But not every minute is planned. India says her CEOs "like a mix of organised activities and room for spontaneity" on their itineraries, so they have a structured schedule and time to relax. They don’t care about rewards that offer them amenities or free breakfasts or upgrades — they’d rather book the room they want from the beginning, she says.
Frequent-flier programmes are less valuable for those who tend to fly privately, but when the unavoidable commercial flight rolls along, executives "do care about being recognised".
Privacy, it seems, is less of a concern if it’s what secures a first-class upgrade.
"Since the way they live normally at home is quite lavish, they love top accommodations," says India of her guests.
The five key things they’re looking for are good light, outdoor space, seamless technology, high-end furniture and a supercomfortable bed.
Particular views (such as the Eiffel Tower or Spanish Steps) might help, too. Square footage is less important: "A good suite is not just about big for the sake of being big," India says.
These criteria have shaped India’s short list of the best hotels in the world.
"In Rome, for example, everyone assumes they should be staying at the Hassler, but I don’t love it personally. It’s great for lunch, but the rooms are highly overpriced."
Instead, she books guests into the just renovated Hotel Eden, where she’s partial to the Aurora Terrace Suite.
In Paris, she turns to the penthouses at the Bristol and Plaza Athénée.
Resorts on CEO bucket lists include the Brando, a private island resort in Tahiti that was once owned by Marlon Brando; the Four Seasons Bora Bora, the three-bedroom overwater bungalows of which are among the best in Polynesia; the AII Royal Suite at the Four Seasons in Lanai, Hawaii; and the private villas at Castiglion Del Bosco, a Tuscan village-turned-Rosewood resort by the fashion mogul Massimo Ferragamo.
India scrutinises every aspect of an itinerary, from airline routings to the personalities of tour guides. She assembles a sheet of critical details — such things as dietary preferences (allergies, restrictions), an affinity for San Pellegrino over Perrier, a hatred for Jack Daniels, or an addiction to spin classes — and sends them to the hotel’s GM, not the front desk or guest relations team.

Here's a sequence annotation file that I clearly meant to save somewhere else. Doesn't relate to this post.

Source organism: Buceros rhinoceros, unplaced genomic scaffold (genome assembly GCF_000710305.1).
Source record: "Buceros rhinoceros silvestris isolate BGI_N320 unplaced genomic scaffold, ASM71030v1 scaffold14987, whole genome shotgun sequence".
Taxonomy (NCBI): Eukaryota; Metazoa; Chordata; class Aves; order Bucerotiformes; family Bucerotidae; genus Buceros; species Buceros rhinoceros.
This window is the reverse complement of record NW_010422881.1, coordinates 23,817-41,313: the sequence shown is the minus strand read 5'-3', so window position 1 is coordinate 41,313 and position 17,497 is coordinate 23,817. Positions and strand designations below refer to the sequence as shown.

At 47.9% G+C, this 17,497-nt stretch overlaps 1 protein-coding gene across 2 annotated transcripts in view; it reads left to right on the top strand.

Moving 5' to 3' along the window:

"No matter how much hotels say they care about every guest, they tend to lose this type of information," India says.
She gets high-powered requests into equally high-powered hands, ensuring that details such as in-room yoga mats and blenders (for protein shakes) don’t go overlooked.
Of her clients’ hyperspecific demands, India says: "I don’t have time for the c**p either, so I totally get it."
Another strategy: booking yachts, villas, and residences instead of traditional hotels.
In these cases, she can control the staff-to-guest ratio herself, guarantee privacy, and custom-pick chefs or butlers whom she knows will strike the right chord.
CEOs can be difficult. One hedge fund owner recently sent India a barrage of round-the-clock texts and e-mails, complaining that the weather was too hot in Italy, despite the fact that his family’s activities were all scheduled in the early morning hours. India says the 12-year-old children were as difficult as the parents, with over-the-top criticisms of a luxury spa experience.
This isn’t common, though. By and large, India works with "really nice people who generally appreciate everything". She receives flowers and thank you notes — even photo books filled with vacation snaps — from happy clients.
"It’s thoughtful stuff, not a Ferrari outside my apartment," she quips.